UPDATE, 10:12 AM: Tom Cruise’s longtime lawyer wasted little time responding to the $1 billion copyright infringement lawsuit filed against his client, Paramount Pictures, CEO Brad Grey, Skydance and David Ellison, JJ Abrams and others over 2011’s Mission: Impossible – Ghost Protocol. “Tom Cruise has never stolen anything from anyone. This bizarre lawsuit against 13 people for combined copyright infringement and ‘age discrimination’ will be quickly dismissed by the Court,” Bert Fields said in a statement just sent to Deadline.
PREVIOUS, 8:14 AM: Accusations of stolen screenplay ideas and the lawsuits that follow are pretty standard stuff in Hollywood. Some come from established writers but many come from creditless claimants banging on the gates for big bucks seeking what they say is rightfully theirs. In that vein, Timothy Patrick McLanahan has filed a $1 billion copyright infringement suit (read it here) against Tom Cruise, Paramount Pictures, studio CEO Brad Grey, Skydance Pictures and David Ellison, JJ Abrams and Bryan Burk (who is called Brian Burke in the suit) and their Bad Robot company and more over 2011’s Mission: Impossible – Ghost Protocol. Representing himself, McLanahan is alleging that the successful fourth MI pic was based on a script he wrote more than 15 years ago titled Head On. “Upon reviewing and watching the script and movie of Ghost Protocol, I immediately recognized that the scripts for this movie had been illegally written and produced from Head On’s 1998 copyright. Ghost Protocol was released on December 16, 2010 and this lawsuit is being filed within three years of when that movie was released,” he states in the 10-page-plus exhibits federal court filing in California. In the suit, lodged December 20, 2013 and filed on January 13, McLanahan also claims intellectual property theft and age discrimination and basing his damages claim on the more than $694 million the pic has made worldwide and what he says is “were DVD and blu-ray sales of $144,500,000.”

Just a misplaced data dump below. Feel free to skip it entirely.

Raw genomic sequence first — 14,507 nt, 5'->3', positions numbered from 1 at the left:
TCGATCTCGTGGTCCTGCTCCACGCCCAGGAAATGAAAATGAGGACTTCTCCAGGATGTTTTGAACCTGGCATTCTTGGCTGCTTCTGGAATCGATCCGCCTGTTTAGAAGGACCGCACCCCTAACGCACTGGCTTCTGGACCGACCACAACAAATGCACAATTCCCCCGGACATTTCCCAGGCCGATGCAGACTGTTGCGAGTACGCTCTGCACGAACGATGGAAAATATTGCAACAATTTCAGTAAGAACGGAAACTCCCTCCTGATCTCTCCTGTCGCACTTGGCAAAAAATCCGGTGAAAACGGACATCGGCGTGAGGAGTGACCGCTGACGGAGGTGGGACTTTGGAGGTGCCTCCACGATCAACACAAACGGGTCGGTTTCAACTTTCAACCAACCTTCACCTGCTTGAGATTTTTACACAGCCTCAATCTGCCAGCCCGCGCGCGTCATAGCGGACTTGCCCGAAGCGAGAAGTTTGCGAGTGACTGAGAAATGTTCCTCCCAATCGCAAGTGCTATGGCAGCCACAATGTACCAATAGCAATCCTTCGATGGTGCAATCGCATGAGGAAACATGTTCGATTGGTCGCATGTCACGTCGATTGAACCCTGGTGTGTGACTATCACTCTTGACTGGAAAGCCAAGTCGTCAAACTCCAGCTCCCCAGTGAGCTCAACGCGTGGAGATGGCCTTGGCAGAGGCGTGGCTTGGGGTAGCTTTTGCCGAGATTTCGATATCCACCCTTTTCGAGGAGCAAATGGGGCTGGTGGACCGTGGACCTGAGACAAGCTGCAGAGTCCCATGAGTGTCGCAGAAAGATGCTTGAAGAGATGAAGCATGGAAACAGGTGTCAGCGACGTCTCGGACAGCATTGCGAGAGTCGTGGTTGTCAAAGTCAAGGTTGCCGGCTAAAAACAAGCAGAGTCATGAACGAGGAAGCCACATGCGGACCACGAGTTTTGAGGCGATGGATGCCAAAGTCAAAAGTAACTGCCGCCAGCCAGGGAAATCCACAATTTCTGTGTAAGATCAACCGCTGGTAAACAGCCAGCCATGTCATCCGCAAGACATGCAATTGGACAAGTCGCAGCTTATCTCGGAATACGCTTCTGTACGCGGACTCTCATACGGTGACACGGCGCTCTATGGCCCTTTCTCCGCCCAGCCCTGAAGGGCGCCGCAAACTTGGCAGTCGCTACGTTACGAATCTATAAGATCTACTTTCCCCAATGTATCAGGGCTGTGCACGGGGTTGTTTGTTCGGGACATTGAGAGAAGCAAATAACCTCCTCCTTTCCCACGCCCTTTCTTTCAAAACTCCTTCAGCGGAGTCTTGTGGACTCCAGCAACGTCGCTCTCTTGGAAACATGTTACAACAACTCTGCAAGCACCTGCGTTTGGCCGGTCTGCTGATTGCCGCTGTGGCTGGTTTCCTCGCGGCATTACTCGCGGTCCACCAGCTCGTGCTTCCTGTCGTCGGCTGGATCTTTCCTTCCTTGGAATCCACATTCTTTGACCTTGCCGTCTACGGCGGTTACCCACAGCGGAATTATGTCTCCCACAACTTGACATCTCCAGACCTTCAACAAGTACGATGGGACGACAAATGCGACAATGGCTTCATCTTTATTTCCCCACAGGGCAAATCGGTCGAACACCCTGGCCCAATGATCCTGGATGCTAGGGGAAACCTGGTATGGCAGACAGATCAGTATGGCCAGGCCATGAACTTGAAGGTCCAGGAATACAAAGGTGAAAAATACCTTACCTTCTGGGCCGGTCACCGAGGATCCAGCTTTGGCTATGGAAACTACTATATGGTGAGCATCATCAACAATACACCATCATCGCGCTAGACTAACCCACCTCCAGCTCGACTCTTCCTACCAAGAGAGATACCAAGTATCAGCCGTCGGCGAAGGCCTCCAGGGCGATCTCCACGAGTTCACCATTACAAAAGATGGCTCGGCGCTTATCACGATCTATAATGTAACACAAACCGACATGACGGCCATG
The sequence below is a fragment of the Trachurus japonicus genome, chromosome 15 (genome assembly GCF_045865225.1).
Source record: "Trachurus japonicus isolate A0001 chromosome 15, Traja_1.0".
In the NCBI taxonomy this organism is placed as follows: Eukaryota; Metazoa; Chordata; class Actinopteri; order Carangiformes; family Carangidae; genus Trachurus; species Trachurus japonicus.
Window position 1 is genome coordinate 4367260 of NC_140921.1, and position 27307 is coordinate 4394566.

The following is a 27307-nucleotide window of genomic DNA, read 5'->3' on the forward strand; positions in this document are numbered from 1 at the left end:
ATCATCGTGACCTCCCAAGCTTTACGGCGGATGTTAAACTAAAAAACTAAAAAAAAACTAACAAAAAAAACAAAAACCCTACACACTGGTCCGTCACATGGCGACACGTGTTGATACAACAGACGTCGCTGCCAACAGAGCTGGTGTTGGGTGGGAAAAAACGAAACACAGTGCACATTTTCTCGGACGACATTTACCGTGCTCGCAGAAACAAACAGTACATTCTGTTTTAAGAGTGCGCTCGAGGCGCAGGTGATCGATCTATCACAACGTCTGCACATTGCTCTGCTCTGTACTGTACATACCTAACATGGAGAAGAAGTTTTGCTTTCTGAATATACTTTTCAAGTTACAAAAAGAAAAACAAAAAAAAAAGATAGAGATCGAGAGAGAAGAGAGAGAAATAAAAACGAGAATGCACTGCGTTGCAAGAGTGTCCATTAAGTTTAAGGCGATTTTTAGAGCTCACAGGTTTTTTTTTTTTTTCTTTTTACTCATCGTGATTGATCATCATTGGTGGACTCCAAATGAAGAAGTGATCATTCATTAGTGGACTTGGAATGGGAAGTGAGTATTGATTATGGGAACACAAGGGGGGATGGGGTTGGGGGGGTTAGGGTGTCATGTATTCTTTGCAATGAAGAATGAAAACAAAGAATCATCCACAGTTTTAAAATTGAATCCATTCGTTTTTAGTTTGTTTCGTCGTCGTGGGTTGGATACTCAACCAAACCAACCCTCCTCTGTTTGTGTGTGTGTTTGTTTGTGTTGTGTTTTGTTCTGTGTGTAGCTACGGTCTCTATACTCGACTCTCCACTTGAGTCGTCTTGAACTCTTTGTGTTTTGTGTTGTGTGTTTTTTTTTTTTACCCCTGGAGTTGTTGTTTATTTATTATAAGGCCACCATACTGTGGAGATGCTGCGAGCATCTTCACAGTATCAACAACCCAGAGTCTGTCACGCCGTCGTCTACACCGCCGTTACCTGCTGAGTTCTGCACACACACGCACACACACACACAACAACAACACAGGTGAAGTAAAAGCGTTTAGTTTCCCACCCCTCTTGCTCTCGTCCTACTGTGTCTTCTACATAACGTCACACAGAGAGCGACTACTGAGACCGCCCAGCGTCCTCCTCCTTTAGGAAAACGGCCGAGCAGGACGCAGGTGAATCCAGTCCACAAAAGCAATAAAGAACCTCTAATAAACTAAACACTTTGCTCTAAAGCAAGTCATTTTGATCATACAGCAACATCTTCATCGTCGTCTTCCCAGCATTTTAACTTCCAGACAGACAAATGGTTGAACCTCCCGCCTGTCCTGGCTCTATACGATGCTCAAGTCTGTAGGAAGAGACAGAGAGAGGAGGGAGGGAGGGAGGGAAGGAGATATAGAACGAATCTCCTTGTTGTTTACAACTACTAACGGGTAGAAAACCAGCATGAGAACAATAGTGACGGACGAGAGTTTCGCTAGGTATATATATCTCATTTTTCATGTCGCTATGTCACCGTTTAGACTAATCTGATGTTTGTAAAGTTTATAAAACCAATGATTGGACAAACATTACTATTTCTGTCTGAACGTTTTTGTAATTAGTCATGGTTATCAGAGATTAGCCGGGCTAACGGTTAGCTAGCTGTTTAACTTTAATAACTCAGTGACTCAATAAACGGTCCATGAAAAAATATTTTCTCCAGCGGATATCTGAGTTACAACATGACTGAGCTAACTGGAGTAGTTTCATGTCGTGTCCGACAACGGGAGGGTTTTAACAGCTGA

However, there are a couple of problems off the bat with his suit. One: Ghost Protocol premiered in Dubai on December 7, 2011 and was released on December 15, 2011 — not in 2010 as McLanahan states. Also, the plaintiff states that his Head On script went to William Morris who rejected it but “shortly afterwards five top agents from William Morris broke away to form a new agency called ‘Creative Artist Agency’ (CAA) in 1975.” That would be decades before any Head On script was submitted, right? Skipping that for a sec — though it is hard to — McLanahan then states that CAA and Cruise’s former agent Rick Nicita shopped the script all over the world and got it to Cruise’s former production partner (Nicita’s wife) Paula Wagner.
Despite McLanahan’s big-bucks claims, for the record: Andre Nemec and Josh Appelbaum are credited as the screenplay writers on MI 4. Also, for the record, don’t expect this case to go far — it doesn’t add up.